On Sunday 6th October, 2006, Darryl had gone to work as normal. He was on his way home when a man in a car did a u-turn on a dual carriageway across moving traffic. My husband was on a bike. It was a head-on collision – instantaneous death.
There was a knock on the door about half-past-two in the afternoon. A police officer said, ‘Are you Mrs Key?’ Then he came in and asked if I had anyone to look after the little one, and I said, ‘No’. I said my husband was at work and so were my other kids. That’s when he told me that Darryl had died.
The rest was a blur. I didn’t know what I was doing. I thought, ‘My god, I have to tell my kids’. The police officer said that he would do it but I said, ‘No, this is my responsibility’.
My first priority was my eldest son, Nicholas. He worked in London and I knew he’d be leaving at 4pm, as he was doing a nightshift. I phoned him and told him his dad had been killed. My other two sons I couldn’t get hold of; their mobiles were switched off. So I had to go through their employers, asking them to ring me. I had to tell them then and there. Then I had to tell my mum and dad and ask them to come and look after my little girl.
Another policeman arrived; he was the family liaison officer and he brought me some of Darryl’s stuff, like his rucksack, as early identification. He told me that we had to wait before I could go and identify Darryl. That was the longest wait in history. We had to sit around until we were told we could go to him. We all went down to the hospital together.
The kids weren’t allowed in. I went in with my sister-in-law to identify Darryl. I suppose someone else could have done it, but it was my job. You do what you have to do. I walked back out, and told the children, ‘This is not a mistake, this is definitely Dad’. Then I came home. I don’t remember much else about that day. I got in the bath and put my head under the water to drown everything out.
It was nearly a year before the case against the man who killed Darryl went to court. In that time I started having bereavement counselling from victim support. My counsellor asked if there was anything that would help and I told her, ‘I need to see the guy who did this.’ She didn’t know if it was possible, but she contacted the Police Family Liaison Officer. He sent the mediation service in to see me. This happened pre-sentencing, after just a couple of months
A lot of people were upset that I wanted to see the offender. My mum and dad wouldn’t discuss it with me. My youngest son used to get quite cross about it, so I stopped discussing it with my children too. Some friends couldn’t understand. They just wanted to kill him. That never crossed my mind. It was about something here, in my heart, saying I needed to do this. It was about closure; moving on. I think I needed to know why he had been drinking; what had brought him to that point in his life where he had no thought for anyone else?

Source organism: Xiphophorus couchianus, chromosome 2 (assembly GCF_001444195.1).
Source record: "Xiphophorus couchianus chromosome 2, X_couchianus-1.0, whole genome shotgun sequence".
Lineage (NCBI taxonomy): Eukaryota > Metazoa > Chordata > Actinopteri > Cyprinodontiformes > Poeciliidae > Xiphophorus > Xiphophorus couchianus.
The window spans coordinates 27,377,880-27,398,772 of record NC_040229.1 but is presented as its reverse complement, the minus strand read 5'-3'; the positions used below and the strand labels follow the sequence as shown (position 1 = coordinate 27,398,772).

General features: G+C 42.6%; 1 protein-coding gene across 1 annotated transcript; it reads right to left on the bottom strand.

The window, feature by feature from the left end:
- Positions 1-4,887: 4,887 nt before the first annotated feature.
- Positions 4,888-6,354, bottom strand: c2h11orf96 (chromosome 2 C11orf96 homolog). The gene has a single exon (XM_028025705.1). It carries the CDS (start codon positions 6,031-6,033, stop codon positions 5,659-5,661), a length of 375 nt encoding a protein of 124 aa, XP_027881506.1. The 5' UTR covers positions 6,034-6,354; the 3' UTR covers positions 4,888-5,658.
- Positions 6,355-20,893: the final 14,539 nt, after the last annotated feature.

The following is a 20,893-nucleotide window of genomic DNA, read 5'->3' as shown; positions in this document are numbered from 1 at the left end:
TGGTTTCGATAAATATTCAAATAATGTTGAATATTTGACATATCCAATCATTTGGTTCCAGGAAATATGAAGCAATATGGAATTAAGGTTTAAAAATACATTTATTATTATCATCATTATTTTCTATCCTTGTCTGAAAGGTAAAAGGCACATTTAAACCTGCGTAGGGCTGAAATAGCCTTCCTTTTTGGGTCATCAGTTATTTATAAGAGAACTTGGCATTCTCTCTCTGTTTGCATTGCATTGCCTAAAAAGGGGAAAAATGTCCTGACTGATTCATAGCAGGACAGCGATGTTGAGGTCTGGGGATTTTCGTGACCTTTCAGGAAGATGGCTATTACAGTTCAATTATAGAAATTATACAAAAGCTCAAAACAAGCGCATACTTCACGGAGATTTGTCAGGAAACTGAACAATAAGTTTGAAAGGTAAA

I met him in Standford Hill open prison. We were picked up from home. The guy from the mediation service and a friend I’d chosen for support kept asking, ‘Are you okay, Kathy?’ I said, ‘I’m fine.’ They said, ‘Are you sure?’ I was just so calm. I don’t know why but I had no qualms. I was probably the calmest I’d been since the day Darryl died.
There were two people from mediation service, myself, a prison officer and the offender all in the same room together. My first words to him were: ‘If you think I’m here to forgive you, you’ll rot in hell first. I can’t forgive you for what you’ve done to my children.’ Probably not a very good opening! Then I said, ‘Tell me what happened. Not what the courts have said, you tell me what happened. Why were you drinking?’
He said he’d been drinking because his wife had died and he couldn’t cope with her death, living in the house they shared, surrounded by her memories.
I said, ‘That’s very selfish. If you can’t deal with living in her house, then you should move, not sit there drinking. By doing that you caused devastation in my life.’ I asked him what he would do when he got out of prison.
He looked uncomfortable. He said he would never drive again. I said, ‘What does that solve? It’s always going to be your family running around for you. What you need to do is not drink again. Are you going to go back to work?’
He said he wasn’t. He was retired. He had an army pension. I said, ‘What are you going to do? Sit and drink yourself to death?’ He said, ‘No’. I said, ‘Please don’t let my husband’s life be worth nothing. Don’t sit and dwell, move on. If you’re not going to work, then help with your grandchildren. Please don’t sit and drink your life away.’
He was actually quite tearful by this point. In fact, everyone was except for me. When we left I was able to give him a hug and say, ‘I don’t hold you any ill feeling. I just don’t want you to waste the rest of your life.’
I was studying at the time, and I went into college that day and I felt really elated. I actually slept that night too. It was the first time I’d slept since my husband had died. It was very empowering. I was able to find closure.
I have got a faith, but it’s been very rocked by Darryl’s death. I need to find my own path through it. Maybe this is the path.
The story and the picture is featured on our page are used courtesy of The Forgiveness Project. All the words and pictures are copyrighted to The Forgiveness Project.
The Forgiveness Project is a UK-based charitable organisation which explores forgiveness, reconciliation and conflict resolution through real-life human experience. They work in prisons, schools, faith communities, and with any group who want to explore the nature of forgiveness whether in the wider political context or within their own lives.